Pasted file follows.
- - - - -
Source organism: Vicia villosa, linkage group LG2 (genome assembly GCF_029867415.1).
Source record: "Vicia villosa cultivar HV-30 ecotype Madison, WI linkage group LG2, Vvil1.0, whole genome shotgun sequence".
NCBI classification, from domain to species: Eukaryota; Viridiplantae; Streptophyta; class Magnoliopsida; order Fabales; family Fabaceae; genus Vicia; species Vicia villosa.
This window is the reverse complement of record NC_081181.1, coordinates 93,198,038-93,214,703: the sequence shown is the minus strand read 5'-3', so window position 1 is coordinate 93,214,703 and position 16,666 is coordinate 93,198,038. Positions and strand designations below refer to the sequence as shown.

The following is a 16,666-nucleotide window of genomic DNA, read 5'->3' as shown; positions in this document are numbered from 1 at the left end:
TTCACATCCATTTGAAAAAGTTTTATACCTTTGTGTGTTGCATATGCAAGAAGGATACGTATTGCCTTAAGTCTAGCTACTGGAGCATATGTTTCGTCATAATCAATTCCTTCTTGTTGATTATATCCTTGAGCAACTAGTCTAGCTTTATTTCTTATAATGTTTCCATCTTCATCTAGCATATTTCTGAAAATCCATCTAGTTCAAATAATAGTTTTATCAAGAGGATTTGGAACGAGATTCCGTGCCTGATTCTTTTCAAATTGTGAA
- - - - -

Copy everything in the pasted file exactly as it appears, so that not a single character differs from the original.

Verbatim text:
Source organism: Vicia villosa, linkage group LG2 (genome assembly GCF_029867415.1).
Source record: "Vicia villosa cultivar HV-30 ecotype Madison, WI linkage group LG2, Vvil1.0, whole genome shotgun sequence".
NCBI classification, from domain to species: Eukaryota; Viridiplantae; Streptophyta; class Magnoliopsida; order Fabales; family Fabaceae; genus Vicia; species Vicia villosa.
This window is the reverse complement of record NC_081181.1, coordinates 93,198,038-93,214,703: the sequence shown is the minus strand read 5'-3', so window position 1 is coordinate 93,214,703 and position 16,666 is coordinate 93,198,038. Positions and strand designations below refer to the sequence as shown.

The following is a 16,666-nucleotide window of genomic DNA, read 5'->3' as shown; positions in this document are numbered from 1 at the left end:
TTCACATCCATTTGAAAAAGTTTTATACCTTTGTGTGTTGCATATGCAAGAAGGATACGTATTGCCTTAAGTCTAGCTACTGGAGCATATGTTTCGTCATAATCAATTCCTTCTTGTTGATTATATCCTTGAGCAACTAGTCTAGCTTTATTTCTTATAATGTTTCCATCTTCATCTAGCATATTTCTGAAAATCCATCTAGTTCAAATAATAGTTTTATCAAGAGGATTTGGAACGAGATTCCGTGCCTGATTCTTTTCAAATTGTGAA